• According to the ISX announcement, the opening price of the IQD5.0 mn class bonds (CB125) will be IQD5,368,219 on Sunday (Mar. 3, 2019). [Table: 2.3]
  • ISX will suspend trading of Al-Mansour Bank (BMNS) starting Mar. 11, 2019 due to the AGM* that will be held on Mar. 14, 2019 to discuss and approve 2018 annual financial results.
  • Commercial Bank of Iraq (BCOI) announced that it will start distributing 3.5% cash dividend (IQD0.035 dividend per share) starting Mar. 3, 2019.
  • AL- Kindi of Veterinary Vaccines (IKLV) announced that it will start distributing 4% cash dividend (IQD0.04 dividend per share) starting Mar. 3, 2019.
  • Middle East Producing & Marketing – Fish (AMEF) announced that it will start distributing 20% cash dividend (IQD0.20 dividend per share) for the year ending Mar. 31, 2017 starting Mar. 3, 2019.
  • ISC sent a letter to North Bank (BNOR), Modern Paint Industries (IMPI), Electronic Industries (IELI), Al-Hilal Industries (IHLI), Iraqi Carton Manufactures (IICM), AL-Badia for General Trans (SBAG) and Iraqi Land Transport (SILT) to ask for the disclosure of requested financial results.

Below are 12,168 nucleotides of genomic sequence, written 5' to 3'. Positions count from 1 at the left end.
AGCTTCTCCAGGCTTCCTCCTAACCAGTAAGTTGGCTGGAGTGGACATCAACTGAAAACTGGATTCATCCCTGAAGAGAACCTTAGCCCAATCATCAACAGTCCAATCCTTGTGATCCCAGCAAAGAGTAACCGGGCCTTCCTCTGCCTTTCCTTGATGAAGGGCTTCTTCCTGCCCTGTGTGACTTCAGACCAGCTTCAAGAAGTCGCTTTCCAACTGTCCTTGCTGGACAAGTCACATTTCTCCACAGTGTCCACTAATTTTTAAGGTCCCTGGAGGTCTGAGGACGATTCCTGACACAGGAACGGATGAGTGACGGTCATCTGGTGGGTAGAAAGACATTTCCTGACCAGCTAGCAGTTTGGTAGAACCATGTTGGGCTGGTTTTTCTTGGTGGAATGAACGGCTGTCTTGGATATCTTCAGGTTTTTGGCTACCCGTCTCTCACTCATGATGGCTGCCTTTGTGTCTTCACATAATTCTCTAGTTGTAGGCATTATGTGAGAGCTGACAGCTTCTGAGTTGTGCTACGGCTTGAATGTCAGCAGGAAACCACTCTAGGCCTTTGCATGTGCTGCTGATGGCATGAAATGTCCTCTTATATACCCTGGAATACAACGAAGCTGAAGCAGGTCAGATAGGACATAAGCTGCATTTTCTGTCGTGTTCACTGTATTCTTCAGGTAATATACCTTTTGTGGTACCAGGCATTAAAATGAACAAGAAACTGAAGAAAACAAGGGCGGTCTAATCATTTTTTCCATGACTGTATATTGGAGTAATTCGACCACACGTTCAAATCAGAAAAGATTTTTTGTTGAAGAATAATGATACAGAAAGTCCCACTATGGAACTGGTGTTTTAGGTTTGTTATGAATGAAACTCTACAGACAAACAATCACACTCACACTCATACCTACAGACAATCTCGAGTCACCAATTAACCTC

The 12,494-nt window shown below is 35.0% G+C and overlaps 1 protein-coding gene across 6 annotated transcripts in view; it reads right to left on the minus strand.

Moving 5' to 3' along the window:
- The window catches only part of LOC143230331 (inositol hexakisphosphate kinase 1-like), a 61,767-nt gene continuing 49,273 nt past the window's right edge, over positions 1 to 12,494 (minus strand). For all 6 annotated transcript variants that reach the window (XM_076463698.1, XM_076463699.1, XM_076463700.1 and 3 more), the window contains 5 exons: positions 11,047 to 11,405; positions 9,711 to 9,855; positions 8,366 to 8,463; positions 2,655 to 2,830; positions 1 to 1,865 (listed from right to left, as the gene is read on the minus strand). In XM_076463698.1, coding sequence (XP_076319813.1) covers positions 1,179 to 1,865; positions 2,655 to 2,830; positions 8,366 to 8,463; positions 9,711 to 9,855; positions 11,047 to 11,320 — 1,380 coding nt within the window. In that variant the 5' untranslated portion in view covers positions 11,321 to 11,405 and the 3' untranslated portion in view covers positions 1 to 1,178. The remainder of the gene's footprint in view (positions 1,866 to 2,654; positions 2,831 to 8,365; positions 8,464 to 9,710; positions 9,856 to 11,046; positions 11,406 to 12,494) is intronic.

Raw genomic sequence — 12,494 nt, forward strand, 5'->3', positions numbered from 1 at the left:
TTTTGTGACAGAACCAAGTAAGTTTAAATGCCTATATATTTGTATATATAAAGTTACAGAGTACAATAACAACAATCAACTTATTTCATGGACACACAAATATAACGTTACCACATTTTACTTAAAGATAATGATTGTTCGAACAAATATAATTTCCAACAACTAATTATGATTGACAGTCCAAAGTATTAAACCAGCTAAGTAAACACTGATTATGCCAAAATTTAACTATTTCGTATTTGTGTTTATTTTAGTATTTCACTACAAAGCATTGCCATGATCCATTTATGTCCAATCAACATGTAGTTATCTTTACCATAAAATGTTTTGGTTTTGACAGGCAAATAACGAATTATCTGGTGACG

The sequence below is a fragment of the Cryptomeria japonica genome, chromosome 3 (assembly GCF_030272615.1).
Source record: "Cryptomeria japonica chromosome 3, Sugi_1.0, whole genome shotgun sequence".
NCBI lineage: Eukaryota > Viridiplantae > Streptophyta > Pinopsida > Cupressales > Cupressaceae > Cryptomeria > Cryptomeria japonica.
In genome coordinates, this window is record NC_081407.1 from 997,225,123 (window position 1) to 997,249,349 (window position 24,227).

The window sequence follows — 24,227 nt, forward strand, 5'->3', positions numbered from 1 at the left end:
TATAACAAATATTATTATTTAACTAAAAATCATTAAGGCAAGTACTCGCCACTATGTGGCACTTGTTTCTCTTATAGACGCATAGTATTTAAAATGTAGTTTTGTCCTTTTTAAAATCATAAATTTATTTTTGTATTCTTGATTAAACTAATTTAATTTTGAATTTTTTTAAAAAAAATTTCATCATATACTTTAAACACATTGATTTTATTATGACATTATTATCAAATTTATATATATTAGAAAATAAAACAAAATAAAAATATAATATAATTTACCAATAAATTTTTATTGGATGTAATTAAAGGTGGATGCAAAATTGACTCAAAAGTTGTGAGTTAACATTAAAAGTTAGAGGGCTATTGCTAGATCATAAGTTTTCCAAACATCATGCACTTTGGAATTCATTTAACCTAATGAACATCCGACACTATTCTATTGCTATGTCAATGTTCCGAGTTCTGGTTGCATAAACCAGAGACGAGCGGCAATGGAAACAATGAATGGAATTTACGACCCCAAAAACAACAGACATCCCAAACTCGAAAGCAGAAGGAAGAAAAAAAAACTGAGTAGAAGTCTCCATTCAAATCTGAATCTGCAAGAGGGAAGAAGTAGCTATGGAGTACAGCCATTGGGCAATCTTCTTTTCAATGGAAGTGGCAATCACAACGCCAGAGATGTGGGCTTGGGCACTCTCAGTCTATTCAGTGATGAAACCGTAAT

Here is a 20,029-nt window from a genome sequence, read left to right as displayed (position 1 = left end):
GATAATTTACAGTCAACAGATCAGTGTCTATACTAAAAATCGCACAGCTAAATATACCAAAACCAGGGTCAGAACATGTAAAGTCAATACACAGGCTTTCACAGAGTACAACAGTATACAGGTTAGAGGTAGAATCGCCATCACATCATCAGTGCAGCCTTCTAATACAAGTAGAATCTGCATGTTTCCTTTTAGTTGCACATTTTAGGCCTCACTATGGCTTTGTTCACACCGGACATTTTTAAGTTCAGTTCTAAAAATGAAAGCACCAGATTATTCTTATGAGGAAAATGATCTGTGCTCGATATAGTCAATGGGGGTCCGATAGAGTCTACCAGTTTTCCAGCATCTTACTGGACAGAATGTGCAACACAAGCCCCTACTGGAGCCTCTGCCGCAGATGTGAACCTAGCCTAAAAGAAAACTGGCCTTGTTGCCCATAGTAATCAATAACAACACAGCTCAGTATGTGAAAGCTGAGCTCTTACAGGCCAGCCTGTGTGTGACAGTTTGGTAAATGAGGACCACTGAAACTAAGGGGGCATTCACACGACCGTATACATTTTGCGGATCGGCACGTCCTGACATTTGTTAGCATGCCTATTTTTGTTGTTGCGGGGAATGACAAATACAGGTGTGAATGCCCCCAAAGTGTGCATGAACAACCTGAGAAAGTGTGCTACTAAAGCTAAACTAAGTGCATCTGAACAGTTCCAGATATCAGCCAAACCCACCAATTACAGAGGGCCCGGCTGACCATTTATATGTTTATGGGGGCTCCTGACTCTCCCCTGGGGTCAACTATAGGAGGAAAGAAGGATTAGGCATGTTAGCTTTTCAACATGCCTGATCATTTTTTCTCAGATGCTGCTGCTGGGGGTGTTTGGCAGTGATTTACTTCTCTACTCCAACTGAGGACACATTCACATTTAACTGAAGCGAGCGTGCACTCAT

• ISX sent a letter to United Bank (BUND) to disclose AGM* minutes which was held on Feb. 20, 2019.
  • ISC sent a letter to Union Bank of Iraq (BUOI), Al-Qabedh Islamic Bank (BQAB) and Al-Khair Financial Investment (VKHF) on Feb. 26, 2019 asking the disclosure of their 2016 and 2017 annual financial results because they didn’t reply ISC’s previous letters.

By John Lee.

Zain Iraq and Ericsson have announced an Internet of Things (IoT) competition for university students in Iraq.

The first-of-its-kind competition will run for six weeks during which the students are invited to present use cases to address the possibilities of 5G-IoT and industry digitalization and ultimately capture their full business potential.

The competition is supported by the Communication and Media Commission (CMC) in Iraq as part of its initiative (Du3M 2025) with an aim to engage millennials from top Iraqi universities in identifying innovations that will transform the way they live, work and learn.

Dr. Ali N. Al-Khwilidi, Chief Executive Officer of CMC said:

“IoT is being widely embraced with the number of connected devices growing rapidly. The IoT competition for universities allows students to unleash their potential in the IoT domain and actively involve talented Iraqi youth in the country’s evolution towards a connected society.”

Around 29 billion connected devices are forecast by 2022, of which around 18 billion will be related to IoT. Connected IoT devices include connected cars, machines, meters, sensors, point-of-sales terminals, consumer electronics and wearables. Between 2016 and 2022, IoT devices are expected to increase at a compound annual growth rate (CAGR) of 21%, driven by new use cases.

Ali Al Zahid, Chief Executive Officer at Zain Iraq, said: